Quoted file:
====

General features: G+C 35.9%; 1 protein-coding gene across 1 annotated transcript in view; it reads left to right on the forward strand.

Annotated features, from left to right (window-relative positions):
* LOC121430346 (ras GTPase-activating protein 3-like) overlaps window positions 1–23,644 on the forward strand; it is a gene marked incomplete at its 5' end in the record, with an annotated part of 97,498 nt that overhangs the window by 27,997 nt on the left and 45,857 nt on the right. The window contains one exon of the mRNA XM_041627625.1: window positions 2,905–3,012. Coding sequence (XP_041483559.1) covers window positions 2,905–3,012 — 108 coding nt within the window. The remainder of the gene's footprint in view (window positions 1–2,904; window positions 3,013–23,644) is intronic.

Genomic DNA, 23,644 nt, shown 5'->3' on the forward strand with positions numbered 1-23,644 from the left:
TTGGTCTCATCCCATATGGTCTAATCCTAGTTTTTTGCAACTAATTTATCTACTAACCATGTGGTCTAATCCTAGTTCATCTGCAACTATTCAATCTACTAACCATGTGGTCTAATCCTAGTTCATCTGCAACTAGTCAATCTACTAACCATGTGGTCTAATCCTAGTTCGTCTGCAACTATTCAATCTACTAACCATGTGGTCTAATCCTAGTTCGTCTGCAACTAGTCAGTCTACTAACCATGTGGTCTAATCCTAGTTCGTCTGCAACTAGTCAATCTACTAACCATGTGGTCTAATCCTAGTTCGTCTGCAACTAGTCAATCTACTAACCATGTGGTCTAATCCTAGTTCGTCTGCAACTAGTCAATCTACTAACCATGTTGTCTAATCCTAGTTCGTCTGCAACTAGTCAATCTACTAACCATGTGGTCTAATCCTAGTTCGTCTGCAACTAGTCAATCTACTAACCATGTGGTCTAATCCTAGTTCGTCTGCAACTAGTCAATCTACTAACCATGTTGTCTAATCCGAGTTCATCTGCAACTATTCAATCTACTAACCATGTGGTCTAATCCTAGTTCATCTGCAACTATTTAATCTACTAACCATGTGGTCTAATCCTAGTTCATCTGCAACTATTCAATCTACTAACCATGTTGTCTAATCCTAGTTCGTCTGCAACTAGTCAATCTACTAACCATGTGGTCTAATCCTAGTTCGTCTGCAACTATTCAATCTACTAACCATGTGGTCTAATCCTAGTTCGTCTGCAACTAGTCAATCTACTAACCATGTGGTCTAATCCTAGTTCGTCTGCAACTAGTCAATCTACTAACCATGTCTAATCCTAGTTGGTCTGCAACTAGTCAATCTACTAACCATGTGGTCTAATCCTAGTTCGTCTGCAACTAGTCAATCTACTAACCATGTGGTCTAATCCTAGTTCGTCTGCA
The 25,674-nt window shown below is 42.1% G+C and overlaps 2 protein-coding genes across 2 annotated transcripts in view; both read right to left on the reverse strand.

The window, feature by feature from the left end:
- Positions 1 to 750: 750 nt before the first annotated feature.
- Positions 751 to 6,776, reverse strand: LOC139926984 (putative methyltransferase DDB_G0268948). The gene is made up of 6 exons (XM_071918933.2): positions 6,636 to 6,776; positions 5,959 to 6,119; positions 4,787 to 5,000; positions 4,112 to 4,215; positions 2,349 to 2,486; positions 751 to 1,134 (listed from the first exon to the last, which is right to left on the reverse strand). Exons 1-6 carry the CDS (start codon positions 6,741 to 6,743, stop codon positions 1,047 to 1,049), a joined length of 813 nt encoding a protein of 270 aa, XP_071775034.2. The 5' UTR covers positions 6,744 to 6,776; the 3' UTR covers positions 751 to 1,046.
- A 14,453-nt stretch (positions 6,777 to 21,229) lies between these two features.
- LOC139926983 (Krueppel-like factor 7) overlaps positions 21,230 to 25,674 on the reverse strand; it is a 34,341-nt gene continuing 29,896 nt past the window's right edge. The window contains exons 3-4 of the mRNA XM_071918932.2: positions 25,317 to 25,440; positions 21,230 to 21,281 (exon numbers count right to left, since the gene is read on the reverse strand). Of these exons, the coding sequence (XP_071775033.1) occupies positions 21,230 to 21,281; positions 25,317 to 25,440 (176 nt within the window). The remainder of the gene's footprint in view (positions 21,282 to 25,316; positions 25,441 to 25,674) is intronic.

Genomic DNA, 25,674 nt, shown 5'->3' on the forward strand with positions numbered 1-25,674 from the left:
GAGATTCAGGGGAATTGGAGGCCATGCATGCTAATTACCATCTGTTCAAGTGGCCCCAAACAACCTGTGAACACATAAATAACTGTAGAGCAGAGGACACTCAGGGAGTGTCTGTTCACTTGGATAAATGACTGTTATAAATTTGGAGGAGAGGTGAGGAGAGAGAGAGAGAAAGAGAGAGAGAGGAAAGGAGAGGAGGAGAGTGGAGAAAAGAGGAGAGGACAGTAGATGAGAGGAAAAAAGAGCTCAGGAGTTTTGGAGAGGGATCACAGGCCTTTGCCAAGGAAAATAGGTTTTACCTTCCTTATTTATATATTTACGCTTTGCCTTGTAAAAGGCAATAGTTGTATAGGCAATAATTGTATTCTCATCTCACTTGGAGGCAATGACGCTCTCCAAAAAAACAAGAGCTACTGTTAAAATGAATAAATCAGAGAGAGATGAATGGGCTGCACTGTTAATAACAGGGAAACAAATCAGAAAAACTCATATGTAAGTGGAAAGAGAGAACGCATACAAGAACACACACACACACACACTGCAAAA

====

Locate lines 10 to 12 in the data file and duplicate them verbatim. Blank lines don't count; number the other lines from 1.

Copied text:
- A 14,453-nt stretch (positions 6,777 to 21,229) lies between these two features.
- LOC139926983 (Krueppel-like factor 7) overlaps positions 21,230 to 25,674 on the reverse strand; it is a 34,341-nt gene continuing 29,896 nt past the window's right edge. The window contains exons 3-4 of the mRNA XM_071918932.2: positions 25,317 to 25,440; positions 21,230 to 21,281 (exon numbers count right to left, since the gene is read on the reverse strand). Of these exons, the coding sequence (XP_071775033.1) occupies positions 21,230 to 21,281; positions 25,317 to 25,440 (176 nt within the window). The remainder of the gene's footprint in view (positions 21,282 to 25,316; positions 25,441 to 25,674) is intronic.

Genomic DNA, 25,674 nt, shown 5'->3' on the forward strand with positions numbered 1-25,674 from the left: